4. Institutions themselves fail.
The Constitution’s system of checks and balances sets the various branches against each other for the laudable purpose of constraining tyranny. However, due to partisan polarization, individual corruption, or any number of other reasons, sometimes the political institutions in these arrangements fail, sending the governmental system into a crisis. This was the type of constitutional crisis commentators were seemingly referring to in describing reports that Customs and Border Protection agents (members of the executive branch) weren’t following orders from the judicial branch.
In theory, clashes between different parts of government could regularly produce constitutional crises, but in reality, they often don’t. Had Nixon ignored the Supreme Court ruling ordering him to turn over tapes of conversations he had recorded in the Oval Office, that would have been a huge crisis of this genre. But he didn’t.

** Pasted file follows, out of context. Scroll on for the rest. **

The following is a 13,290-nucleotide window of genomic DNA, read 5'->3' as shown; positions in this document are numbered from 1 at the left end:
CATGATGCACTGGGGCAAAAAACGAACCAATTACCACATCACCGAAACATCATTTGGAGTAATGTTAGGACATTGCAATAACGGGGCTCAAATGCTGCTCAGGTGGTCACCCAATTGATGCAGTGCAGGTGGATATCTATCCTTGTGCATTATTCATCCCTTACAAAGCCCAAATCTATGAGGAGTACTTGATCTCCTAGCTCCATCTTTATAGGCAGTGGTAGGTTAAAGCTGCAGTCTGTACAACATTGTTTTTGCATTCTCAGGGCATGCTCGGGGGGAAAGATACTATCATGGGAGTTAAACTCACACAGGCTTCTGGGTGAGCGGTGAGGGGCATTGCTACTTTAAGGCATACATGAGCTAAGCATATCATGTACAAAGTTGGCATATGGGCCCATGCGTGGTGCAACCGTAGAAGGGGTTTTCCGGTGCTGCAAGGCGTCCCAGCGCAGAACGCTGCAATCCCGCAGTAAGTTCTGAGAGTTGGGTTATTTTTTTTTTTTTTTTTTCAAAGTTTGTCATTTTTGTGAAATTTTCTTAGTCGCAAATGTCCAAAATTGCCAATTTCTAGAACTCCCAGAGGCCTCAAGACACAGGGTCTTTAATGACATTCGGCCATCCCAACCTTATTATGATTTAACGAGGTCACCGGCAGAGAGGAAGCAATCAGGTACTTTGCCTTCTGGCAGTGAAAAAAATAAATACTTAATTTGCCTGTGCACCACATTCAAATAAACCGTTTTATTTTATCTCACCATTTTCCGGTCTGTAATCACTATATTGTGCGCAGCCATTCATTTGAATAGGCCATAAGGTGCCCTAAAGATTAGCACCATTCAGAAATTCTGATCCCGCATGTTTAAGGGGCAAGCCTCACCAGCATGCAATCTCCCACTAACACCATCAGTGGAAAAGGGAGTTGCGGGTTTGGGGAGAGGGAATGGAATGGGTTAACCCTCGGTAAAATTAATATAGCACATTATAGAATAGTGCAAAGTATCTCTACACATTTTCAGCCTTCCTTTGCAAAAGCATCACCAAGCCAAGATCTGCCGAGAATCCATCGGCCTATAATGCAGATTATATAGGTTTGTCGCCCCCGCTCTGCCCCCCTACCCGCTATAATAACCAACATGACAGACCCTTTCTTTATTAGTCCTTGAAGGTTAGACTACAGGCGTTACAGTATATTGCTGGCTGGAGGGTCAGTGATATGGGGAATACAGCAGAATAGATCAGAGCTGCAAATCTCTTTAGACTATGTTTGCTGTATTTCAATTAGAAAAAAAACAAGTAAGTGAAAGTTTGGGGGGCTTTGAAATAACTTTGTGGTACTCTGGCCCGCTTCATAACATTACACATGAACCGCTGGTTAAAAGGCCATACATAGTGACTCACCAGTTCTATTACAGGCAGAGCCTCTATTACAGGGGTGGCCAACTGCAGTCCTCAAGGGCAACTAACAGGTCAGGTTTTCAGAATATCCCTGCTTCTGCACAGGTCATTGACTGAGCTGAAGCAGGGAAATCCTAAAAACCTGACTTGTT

Government shutdowns are a milder example. During the brief shutdowns in the Clinton and Barack Obama years, some government functions remained in place, and in both cases, agreements were eventually reached. But these situations illustrate how the Constitution doesn’t always provide safeguards or guidelines for making a decision when governing bodies reach a stalemate. The provisions of the Constitution set up political incentives for elected leaders to ensure that the government runs. When these don’t work, there’s not much recourse.
True constitutional crises are rare.